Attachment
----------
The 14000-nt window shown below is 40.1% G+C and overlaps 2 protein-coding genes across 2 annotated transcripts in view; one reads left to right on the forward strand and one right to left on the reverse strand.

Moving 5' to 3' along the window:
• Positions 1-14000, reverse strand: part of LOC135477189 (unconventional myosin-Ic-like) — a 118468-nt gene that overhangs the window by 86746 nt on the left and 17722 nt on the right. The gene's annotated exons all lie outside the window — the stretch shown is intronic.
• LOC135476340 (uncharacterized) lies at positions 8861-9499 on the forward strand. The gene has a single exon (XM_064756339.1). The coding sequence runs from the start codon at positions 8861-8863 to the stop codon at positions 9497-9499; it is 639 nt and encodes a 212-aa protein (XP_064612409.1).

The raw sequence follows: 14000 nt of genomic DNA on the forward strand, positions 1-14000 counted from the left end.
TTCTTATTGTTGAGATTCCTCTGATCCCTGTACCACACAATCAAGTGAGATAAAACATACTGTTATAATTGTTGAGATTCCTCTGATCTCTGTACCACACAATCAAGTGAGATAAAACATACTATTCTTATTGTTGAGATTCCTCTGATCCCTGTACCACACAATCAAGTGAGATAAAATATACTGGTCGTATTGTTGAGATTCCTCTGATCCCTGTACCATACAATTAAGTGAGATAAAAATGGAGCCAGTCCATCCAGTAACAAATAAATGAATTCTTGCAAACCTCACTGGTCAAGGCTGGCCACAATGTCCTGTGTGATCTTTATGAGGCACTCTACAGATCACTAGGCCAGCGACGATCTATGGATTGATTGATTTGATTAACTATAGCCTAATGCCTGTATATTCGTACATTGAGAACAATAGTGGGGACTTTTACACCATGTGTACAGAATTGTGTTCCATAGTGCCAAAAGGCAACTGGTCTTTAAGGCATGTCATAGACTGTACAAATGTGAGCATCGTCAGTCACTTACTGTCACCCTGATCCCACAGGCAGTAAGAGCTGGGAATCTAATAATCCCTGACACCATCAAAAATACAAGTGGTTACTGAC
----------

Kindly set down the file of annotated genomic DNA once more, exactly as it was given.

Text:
The 14000-nt window shown below is 40.1% G+C and overlaps 2 protein-coding genes across 2 annotated transcripts in view; one reads left to right on the forward strand and one right to left on the reverse strand.

Moving 5' to 3' along the window:
• Positions 1-14000, reverse strand: part of LOC135477189 (unconventional myosin-Ic-like) — a 118468-nt gene that overhangs the window by 86746 nt on the left and 17722 nt on the right. The gene's annotated exons all lie outside the window — the stretch shown is intronic.
• LOC135476340 (uncharacterized) lies at positions 8861-9499 on the forward strand. The gene has a single exon (XM_064756339.1). The coding sequence runs from the start codon at positions 8861-8863 to the stop codon at positions 9497-9499; it is 639 nt and encodes a 212-aa protein (XP_064612409.1).

The raw sequence follows: 14000 nt of genomic DNA on the forward strand, positions 1-14000 counted from the left end.
TTCTTATTGTTGAGATTCCTCTGATCCCTGTACCACACAATCAAGTGAGATAAAACATACTGTTATAATTGTTGAGATTCCTCTGATCTCTGTACCACACAATCAAGTGAGATAAAACATACTATTCTTATTGTTGAGATTCCTCTGATCCCTGTACCACACAATCAAGTGAGATAAAATATACTGGTCGTATTGTTGAGATTCCTCTGATCCCTGTACCATACAATTAAGTGAGATAAAAATGGAGCCAGTCCATCCAGTAACAAATAAATGAATTCTTGCAAACCTCACTGGTCAAGGCTGGCCACAATGTCCTGTGTGATCTTTATGAGGCACTCTACAGATCACTAGGCCAGCGACGATCTATGGATTGATTGATTTGATTAACTATAGCCTAATGCCTGTATATTCGTACATTGAGAACAATAGTGGGGACTTTTACACCATGTGTACAGAATTGTGTTCCATAGTGCCAAAAGGCAACTGGTCTTTAAGGCATGTCATAGACTGTACAAATGTGAGCATCGTCAGTCACTTACTGTCACCCTGATCCCACAGGCAGTAAGAGCTGGGAATCTAATAATCCCTGACACCATCAAAAATACAAGTGGTTACTGAC